Leadership matters, because it’s a skill we develop thanks to three important influences in our lives: education, personality and challenges.
Education gives you the theoretical framework to evaluate each situation, teaches you to look around for solutions and implement a problem-solving flowchart in your head. Personality provides the attitude to face any particular challenge, and to evaluate how capable you are to resolve it efficiently on your own or helped by others. And the challenges you’ve faced in life take you to an empirical framework that leads to certainty, which is useful in order to resolve difficulties and problems with a structure.
This said, there are at least five types of leaderships that use education, personality and challenges you’ve faced differently: i) Laissez-Faire, ii) Autocratic, iii) Participative, iv) Transactional, v) transformational.
I’d like to go and explain briefly each of them, and later I’ll tell you which one I think I’ve developed, and the one I considered, nowadays, very obsolete and negative.
This person pretty much doesn’t give a crap about what the team is doing or planning. Confides the strategy in a very experienced group of people that needs close to zero supervision. He doesn’t get involved.
This guy is a jerk, just as an example, the Cuban government or the North Korean dictatorship represent this kind of leadership. An autocratic leader pretty much does as he wishes without considering others. He is extremely against creativeness, common sense and rewarding great performance.
This guy values the team’s opinion and everyone’s perspective counts. This keeps the group motivated and keen to do their best in order to collaborate to find a solution. He or she makes the team members to come together, as part of a bigger plan, focused on delivering great decisions and strategies for amazing projects.
This is a more traditional approach on leadership, this person performs as a supervisor of a few, driving his team on a scheme of punishments and rewards. So, the goals are set, and the employee has to accomplish those goals in order to be rewarded, if not, a punishment is expected. Usually employees do just enough, not looking for a reward, but trying more to avoid any kind of negative outcomes.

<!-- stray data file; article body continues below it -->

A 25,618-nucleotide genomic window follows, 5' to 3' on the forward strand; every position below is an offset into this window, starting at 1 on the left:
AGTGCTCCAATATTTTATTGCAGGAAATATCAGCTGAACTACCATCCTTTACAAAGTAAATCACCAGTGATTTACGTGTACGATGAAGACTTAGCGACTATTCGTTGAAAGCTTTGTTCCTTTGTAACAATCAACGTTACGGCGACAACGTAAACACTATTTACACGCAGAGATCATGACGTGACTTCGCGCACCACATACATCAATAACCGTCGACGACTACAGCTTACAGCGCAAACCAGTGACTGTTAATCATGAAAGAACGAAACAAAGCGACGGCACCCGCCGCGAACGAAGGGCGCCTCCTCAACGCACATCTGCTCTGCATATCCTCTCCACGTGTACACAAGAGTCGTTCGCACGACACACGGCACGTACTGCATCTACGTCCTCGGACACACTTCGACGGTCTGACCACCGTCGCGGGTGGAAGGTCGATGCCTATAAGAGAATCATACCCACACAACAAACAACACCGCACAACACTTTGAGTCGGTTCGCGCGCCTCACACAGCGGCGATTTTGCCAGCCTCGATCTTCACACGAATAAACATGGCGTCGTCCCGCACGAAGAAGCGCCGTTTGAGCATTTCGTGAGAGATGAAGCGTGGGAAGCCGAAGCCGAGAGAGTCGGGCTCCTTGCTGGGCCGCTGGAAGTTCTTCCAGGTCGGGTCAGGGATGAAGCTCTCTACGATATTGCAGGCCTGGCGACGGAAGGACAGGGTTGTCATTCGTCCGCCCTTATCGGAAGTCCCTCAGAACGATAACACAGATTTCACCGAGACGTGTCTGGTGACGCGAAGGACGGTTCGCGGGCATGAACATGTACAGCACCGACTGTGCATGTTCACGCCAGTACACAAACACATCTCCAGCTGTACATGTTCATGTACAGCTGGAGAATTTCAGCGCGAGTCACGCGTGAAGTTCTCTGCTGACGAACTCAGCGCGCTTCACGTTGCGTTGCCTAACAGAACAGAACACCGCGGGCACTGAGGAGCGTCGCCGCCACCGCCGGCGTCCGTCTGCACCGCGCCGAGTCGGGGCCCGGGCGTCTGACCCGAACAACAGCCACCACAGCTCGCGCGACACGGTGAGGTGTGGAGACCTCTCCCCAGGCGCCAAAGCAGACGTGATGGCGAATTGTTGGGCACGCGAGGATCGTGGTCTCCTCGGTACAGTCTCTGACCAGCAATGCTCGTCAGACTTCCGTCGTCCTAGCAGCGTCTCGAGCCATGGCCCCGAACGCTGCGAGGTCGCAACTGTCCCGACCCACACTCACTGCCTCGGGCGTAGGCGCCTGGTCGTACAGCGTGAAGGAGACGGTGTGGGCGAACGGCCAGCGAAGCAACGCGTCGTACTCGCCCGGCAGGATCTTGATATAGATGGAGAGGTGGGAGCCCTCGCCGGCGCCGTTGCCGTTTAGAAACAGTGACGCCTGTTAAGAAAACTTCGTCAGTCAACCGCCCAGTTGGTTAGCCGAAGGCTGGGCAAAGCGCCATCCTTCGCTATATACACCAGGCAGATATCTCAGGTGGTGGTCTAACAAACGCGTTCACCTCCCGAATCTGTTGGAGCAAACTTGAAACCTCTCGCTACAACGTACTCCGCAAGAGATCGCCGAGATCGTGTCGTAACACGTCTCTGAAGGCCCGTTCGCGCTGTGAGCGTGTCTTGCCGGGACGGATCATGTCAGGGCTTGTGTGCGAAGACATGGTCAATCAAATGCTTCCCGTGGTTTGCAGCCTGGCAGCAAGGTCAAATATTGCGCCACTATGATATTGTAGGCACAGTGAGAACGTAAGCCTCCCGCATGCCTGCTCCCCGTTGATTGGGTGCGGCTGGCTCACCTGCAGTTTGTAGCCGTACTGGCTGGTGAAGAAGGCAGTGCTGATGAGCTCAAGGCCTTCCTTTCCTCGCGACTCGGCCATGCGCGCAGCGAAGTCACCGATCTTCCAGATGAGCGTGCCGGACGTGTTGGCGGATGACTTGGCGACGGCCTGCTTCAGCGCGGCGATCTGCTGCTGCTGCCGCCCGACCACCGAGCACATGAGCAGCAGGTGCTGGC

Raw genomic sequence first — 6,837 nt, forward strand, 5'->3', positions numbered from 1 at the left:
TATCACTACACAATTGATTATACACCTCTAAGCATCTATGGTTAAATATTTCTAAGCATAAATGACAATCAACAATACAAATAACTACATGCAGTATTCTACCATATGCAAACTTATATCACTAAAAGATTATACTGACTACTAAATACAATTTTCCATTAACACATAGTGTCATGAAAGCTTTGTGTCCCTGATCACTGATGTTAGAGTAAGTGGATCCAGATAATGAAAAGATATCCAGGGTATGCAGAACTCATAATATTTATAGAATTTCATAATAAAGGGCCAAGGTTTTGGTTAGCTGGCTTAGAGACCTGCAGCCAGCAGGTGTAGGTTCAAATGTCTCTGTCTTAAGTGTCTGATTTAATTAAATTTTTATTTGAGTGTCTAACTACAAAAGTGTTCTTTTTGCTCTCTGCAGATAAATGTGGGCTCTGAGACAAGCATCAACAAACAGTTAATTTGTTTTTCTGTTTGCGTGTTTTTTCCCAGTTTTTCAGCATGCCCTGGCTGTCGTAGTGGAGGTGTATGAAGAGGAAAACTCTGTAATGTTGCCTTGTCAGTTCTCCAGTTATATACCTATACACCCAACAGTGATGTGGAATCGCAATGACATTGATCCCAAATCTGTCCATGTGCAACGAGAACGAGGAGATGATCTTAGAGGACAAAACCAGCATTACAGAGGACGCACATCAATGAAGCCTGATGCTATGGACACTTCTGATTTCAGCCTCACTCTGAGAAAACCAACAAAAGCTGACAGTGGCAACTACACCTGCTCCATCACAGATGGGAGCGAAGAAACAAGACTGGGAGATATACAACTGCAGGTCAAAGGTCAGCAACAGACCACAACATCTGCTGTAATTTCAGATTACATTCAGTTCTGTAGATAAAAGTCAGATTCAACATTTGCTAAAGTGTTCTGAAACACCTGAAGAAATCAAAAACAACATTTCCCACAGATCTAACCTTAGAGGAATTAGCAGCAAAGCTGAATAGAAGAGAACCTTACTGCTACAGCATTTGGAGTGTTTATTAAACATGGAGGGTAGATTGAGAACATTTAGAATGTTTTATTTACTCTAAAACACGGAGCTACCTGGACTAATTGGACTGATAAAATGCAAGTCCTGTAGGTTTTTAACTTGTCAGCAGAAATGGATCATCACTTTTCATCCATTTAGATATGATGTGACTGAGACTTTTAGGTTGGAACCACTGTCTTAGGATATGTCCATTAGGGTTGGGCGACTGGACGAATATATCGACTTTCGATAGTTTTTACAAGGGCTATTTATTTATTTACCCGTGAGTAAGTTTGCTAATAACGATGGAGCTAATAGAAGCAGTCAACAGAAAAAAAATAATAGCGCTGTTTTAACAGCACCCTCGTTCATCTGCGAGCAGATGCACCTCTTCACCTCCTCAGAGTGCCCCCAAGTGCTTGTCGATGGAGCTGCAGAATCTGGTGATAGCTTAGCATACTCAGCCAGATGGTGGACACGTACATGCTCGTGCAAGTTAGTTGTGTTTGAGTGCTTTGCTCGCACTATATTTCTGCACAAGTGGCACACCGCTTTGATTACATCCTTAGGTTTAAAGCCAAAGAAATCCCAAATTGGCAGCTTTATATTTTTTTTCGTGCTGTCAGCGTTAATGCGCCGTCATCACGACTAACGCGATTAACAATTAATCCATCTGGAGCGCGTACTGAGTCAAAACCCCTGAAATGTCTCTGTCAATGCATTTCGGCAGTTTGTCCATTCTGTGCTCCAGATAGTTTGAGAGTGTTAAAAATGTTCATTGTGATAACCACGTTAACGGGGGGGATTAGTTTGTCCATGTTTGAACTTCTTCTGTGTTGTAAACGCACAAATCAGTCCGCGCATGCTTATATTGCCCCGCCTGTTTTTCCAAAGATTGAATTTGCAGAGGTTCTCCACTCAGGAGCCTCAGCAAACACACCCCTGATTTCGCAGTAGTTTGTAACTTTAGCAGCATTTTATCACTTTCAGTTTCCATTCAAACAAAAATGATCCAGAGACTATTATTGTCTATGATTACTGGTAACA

Finally, this lad pretty much likes showing off, but still, makes enough of an impact within his team to motivate them to perform above average. He requires a lot of the organization and high management’s support.
So, in the end, I reckon that, thanks to the great mentors I’ve had, the experience I’ve gathered and the places I’ve been, plus, the variables we already mentioned, I’m a very participative leader.
My mission in life is to serve as a guide to my team, as a mentor, as a person that will encourage them to become better professionals, and more knowledgeables of their capabilities, strengths and weaknesses. My goal is to boost my team’s productivity, making them feel important and relevant to the main objectives of the company. Because my team matters, and success is only achieved by teamwork and positive attitude.
What about the Autocratic leader? Well, we ought to know how to identify this kind of “leadership” right away, as sometimes, it doesn’t encourage a productive environment. The Autocratic pursues a selfish goal of protagonism and power, their contribution to the group is weak, and their manners lack the basic “Thank you” and “please”, which seems forgotten in their vocabulary.
I usually deal with this kind of leader with empathy, kindness, listening and a good attitude. Remember: smile. It confuses those around you.
What kind of leader are you? But the real question I reckon is: What kind of these types of leaderships will encourage you to become a better person? What would you like to be for others, just a boss, or a mentor?